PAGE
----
5. Sharing Screens is very easy in Zoom. You will want to make sure you have the screens up ahead of time so it is easy to choose from when you Click on Share Screen in Zoom. For PowerPoint you will want to make sure the slide show is up (not just the PowerPoint file). The other thing to make sure is that when you are sharing videos, that you have Share Computer Sound checked so the students can hear the sound of the video.
  6. Here is an example of how you can convert an Ice Breaker activity, The Name Game, that we do in person in a circle when teaching entrepreneurship in person. This is a great way to learn your students name and for each of the students to get to know each other. Make sure the students have their video on and are in gallery view. Then you start out by saying your name, an adjective that describes you and starts with first letter of your name along with an action. For example, I would use Jumping Julie as I jump up and down. Then you choose the next person to your right (based on what you see on your screen and then they say your name, adjective and motion and then add theirs. Then they pick the next person that they see to their right and so on until all of the kids are included.
  7. An online Branding Quiz was another great activity that I found to add to the branding unit of teaching entrepreneurship. The quiz shows different logos and the kids had to guess what the logo was. Then that led into creating their own logo and brand. All you need to do is share the screen and then all the kids can contribute.
  8. Another example of an engaging learning activity that can be converted to a virtual environment is what I call the Ultimate Entrepreneur. This is usually a worksheet, so it is one I saved as a .jpg and put it into a Power Point slide so I could share the screen with the students.  Then I have them use the annotate feature and write the entrepreneurial characteristics they learned onto the slide.  Then I do a print screen so I can copy and paste it into our Awards Ceremony Slide show when either the program or unit of teaching entrepreneurship is complete.
  9. This leads into the Awards Ceremony. In person, we usually handout physical certificates and have a slide show of pictures for the kids and parents. I was wondering how I was going to do this, so I used Canva and created certificates for the kids and saved them as .jpg files. Then I watched the recordings of the Zoom meetings and did several print screens with the kids so I could use them in the slide show.  I then inserted the pictures into the PowerPoint file, invited the parents to join in and narrated and showed the slide show.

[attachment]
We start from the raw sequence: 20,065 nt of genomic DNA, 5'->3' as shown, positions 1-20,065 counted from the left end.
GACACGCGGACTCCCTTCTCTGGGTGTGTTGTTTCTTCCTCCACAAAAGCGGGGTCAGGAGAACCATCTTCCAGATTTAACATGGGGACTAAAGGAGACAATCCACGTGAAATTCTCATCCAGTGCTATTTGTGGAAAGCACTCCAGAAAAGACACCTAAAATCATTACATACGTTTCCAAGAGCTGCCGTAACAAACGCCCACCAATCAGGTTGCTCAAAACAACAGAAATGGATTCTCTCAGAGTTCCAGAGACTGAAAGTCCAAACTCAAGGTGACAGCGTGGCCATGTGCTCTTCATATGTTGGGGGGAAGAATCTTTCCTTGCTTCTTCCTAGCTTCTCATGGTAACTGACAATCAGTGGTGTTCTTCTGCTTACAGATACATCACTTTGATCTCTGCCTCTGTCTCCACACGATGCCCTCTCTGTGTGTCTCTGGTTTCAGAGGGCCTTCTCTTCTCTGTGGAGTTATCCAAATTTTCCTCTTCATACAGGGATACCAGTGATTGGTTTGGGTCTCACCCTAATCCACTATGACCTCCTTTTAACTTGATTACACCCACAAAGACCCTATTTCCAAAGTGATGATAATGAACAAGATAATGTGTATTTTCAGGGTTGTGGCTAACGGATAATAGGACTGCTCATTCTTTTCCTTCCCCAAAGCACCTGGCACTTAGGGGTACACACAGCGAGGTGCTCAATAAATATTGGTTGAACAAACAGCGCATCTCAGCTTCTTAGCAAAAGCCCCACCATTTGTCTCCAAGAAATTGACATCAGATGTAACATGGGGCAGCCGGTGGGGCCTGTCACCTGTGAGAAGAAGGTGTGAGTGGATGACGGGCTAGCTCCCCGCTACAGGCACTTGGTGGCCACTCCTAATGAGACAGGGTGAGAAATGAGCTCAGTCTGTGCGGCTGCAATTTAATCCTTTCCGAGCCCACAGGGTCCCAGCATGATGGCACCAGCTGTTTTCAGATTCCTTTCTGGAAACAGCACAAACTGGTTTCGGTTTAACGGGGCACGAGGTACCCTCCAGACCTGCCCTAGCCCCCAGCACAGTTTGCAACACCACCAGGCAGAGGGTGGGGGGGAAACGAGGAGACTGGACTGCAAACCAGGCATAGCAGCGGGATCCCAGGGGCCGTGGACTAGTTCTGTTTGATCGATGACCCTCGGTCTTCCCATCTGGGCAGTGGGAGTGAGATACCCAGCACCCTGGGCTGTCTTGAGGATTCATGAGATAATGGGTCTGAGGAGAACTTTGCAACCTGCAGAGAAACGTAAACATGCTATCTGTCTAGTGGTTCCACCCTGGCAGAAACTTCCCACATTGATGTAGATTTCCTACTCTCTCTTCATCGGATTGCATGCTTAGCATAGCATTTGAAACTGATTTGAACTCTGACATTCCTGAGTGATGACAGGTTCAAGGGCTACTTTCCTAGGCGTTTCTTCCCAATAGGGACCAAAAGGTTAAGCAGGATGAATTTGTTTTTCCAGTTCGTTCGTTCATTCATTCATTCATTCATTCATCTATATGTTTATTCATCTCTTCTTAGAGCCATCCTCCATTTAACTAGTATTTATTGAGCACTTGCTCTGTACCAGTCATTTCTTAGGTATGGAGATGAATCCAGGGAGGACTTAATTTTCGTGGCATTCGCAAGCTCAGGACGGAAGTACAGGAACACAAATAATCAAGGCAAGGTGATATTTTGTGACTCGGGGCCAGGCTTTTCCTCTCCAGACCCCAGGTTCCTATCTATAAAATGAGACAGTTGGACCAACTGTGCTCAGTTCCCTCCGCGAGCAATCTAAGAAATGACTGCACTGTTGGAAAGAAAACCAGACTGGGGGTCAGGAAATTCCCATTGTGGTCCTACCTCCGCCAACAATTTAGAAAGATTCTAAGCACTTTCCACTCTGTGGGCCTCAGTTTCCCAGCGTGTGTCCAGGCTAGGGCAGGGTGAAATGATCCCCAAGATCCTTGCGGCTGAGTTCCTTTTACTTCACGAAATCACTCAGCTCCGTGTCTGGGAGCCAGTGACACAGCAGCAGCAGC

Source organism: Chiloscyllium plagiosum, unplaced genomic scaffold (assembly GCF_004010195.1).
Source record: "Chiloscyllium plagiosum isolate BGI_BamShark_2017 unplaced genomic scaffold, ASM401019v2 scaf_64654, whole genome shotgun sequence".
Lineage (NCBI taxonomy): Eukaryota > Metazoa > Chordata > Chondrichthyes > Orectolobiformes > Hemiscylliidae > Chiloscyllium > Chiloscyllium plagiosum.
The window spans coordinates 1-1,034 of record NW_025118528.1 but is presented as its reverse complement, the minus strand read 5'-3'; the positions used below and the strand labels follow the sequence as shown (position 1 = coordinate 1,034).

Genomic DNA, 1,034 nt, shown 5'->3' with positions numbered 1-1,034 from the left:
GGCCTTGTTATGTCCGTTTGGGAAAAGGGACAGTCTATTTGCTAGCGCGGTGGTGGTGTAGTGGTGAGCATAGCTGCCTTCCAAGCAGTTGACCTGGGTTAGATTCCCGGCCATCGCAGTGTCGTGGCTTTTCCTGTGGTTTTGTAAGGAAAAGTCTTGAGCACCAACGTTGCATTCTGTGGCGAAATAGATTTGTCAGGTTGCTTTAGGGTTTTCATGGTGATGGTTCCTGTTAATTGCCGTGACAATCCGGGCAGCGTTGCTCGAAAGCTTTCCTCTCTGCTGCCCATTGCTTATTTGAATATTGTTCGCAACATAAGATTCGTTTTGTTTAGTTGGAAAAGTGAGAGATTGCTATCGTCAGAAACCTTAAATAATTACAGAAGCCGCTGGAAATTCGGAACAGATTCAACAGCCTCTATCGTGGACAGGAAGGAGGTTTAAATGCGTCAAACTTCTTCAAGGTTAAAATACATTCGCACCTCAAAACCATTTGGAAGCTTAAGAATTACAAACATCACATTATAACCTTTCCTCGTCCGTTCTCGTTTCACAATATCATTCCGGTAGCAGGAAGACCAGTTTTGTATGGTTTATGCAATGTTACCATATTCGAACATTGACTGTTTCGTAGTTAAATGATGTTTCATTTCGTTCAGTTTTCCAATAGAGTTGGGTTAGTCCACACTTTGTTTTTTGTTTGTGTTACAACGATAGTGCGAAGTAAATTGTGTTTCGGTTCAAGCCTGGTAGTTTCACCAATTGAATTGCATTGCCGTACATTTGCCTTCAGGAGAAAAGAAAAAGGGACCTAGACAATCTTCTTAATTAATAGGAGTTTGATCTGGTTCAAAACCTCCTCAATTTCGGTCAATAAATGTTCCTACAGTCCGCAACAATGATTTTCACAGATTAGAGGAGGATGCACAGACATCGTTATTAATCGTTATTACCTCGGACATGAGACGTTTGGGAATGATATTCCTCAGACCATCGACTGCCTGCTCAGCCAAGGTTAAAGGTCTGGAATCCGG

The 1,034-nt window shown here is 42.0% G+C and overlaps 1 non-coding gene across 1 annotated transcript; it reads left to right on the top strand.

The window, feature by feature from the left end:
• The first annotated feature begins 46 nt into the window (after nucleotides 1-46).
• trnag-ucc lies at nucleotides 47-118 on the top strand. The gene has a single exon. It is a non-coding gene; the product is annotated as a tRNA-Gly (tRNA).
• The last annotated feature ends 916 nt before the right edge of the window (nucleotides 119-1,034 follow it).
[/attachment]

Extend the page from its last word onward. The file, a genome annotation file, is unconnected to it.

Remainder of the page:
10. The most challenging activity to convert was the Biz Ops Game. It is a simulation board game that is played in small teams of kids running their own paper airplane businesses. I thought I would not be able to watch kids fly paper airplanes over the internet with limited camera angles, so I switched it to kids making and flying paper helicopters and being their own paper helicopter company. Each kid had their own materials to play the game and we made .jpg files of the handouts, the helicopter pattern and the game board pieces so we could guide them through the game. It was still a lot of fun and the kids loved it (but I have to admit, it is more fun in person😊).

I hope these 10 tips will help you as you navigate teaching entrepreneurship (or any other subject) in the online environment. After teaching 2 summer camps virtually, I realize that you can convert almost any content into an online format and still make it engaging and interactive.  If you would like to learn more about the Eseedling youth entrepreneurship curriculum and how you can teach it virtually visit our website at or email me at